The nature of man is intricate; the objects of society are of the greatest possible complexity; and, therefore, no simple disposition or direction of power can be suitable either to man’s nature or to the quality of his affairs. When I hear the simplicity of contrivance aimed at and boasted of in any new political constitutions, I am at no loss to decide that the artificers are grossly ignorant of their trade or totally negligent of their duty…
The rights of men are in a sort of middle, incapable of definition, but not impossible to be discerned… Political reason is a computing principle; adding, subtracting, multiplying, and dividing, morally and not metaphysically, or mathematically, true moral denominations.
Equilibrium and the Middle
The previous chapter introduced the idea of “spatial” utility functions for choices along a single dimension, and laid out the solution of equilibrium at the median position. Now, we ask whether this notion of the “middle” also is a plausible result in more complex political spaces, with two or more dimensions. Burke’s claim is intriguing: Is the “middle” in complex political choices really “incapable of definition, but not impossible to be discerned”? Is the middle a general concept, or is it restricted to policy choices of one dimension?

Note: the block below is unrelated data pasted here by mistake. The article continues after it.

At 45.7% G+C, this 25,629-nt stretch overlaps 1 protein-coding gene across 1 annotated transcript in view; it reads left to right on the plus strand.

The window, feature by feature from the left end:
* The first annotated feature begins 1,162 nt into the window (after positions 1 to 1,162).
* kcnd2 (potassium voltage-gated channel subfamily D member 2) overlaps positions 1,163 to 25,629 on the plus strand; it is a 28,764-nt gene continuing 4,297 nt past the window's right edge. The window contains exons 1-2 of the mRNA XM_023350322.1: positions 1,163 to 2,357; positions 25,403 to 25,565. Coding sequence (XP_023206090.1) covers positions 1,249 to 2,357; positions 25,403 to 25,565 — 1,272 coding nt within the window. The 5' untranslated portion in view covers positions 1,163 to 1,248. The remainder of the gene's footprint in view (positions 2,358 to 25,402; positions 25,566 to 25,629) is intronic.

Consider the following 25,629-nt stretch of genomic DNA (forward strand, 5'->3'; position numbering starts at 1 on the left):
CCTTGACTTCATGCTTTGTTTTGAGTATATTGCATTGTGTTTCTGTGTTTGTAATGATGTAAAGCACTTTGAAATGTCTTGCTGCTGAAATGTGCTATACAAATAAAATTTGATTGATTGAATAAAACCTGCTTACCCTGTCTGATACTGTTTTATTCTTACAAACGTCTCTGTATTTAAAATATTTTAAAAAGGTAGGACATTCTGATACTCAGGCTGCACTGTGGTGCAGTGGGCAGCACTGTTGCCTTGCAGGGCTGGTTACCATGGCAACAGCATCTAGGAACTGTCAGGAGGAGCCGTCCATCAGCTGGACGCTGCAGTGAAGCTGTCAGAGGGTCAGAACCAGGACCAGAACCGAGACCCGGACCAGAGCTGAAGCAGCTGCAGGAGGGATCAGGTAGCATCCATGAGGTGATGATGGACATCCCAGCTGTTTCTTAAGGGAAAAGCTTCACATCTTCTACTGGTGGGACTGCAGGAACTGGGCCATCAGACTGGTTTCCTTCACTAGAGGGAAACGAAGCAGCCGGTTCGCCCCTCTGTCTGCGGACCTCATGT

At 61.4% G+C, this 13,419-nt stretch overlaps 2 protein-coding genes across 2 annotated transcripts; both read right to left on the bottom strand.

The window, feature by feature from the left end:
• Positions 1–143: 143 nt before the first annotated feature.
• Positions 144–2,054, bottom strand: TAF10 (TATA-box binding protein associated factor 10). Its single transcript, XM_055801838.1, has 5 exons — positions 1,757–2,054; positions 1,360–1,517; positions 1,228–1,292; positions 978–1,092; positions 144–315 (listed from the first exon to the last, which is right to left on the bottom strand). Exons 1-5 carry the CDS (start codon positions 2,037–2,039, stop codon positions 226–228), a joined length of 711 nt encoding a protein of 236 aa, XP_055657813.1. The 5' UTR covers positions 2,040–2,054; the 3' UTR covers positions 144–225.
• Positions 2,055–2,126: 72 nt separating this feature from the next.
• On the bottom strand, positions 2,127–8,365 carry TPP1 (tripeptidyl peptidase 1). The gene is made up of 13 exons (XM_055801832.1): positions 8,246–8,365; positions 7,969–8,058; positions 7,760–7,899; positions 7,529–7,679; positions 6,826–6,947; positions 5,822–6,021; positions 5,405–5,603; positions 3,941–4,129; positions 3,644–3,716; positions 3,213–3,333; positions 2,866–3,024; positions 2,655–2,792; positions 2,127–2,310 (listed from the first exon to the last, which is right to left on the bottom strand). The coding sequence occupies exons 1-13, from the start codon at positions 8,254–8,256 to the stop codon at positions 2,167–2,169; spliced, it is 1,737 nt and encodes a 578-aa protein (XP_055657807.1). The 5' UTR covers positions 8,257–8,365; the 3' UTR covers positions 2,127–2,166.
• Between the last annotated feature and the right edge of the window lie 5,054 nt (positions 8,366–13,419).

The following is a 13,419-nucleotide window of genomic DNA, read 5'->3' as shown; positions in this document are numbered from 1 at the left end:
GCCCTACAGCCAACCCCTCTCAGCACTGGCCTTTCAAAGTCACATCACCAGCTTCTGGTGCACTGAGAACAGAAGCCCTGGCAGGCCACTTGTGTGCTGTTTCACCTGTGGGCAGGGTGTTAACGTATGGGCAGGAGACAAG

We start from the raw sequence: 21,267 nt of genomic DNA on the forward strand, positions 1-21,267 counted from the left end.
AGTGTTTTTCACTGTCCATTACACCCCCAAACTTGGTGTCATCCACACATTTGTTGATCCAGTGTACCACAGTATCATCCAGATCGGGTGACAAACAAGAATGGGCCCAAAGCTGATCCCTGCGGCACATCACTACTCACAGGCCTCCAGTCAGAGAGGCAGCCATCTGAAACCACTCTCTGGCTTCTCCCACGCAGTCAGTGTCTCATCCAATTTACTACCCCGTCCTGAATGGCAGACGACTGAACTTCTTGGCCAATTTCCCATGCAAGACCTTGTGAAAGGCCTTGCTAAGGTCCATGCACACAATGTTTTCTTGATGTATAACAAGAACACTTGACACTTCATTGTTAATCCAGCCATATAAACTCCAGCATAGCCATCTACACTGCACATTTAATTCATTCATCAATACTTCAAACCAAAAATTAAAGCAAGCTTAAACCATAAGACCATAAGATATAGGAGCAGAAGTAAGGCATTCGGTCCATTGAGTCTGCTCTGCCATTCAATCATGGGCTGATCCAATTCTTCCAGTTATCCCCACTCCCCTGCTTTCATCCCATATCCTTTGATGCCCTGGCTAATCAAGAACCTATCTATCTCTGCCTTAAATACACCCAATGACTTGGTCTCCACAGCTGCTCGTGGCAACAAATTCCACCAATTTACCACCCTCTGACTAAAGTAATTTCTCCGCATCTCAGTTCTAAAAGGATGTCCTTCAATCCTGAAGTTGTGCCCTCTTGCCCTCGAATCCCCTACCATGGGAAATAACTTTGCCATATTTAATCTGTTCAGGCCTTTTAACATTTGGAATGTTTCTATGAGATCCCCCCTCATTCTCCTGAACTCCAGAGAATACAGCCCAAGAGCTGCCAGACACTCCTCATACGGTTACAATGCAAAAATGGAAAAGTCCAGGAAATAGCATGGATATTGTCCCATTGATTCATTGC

To introduce the logic of the multidimensional spatial model, it is useful first to consider an example of a legislative committee. We will call this the “Appropriations Committee;” it is responsible for choosing a budget with two line items. That is, the budget will be sum of the spending on Policy 1 and spending on Policy 2. The choosers may have preferences on each policy, prefer one policy to another, or have a complex preference regarding how the two policies go together.
Email your librarian or administrator to recommend adding this book to your organisation's collection.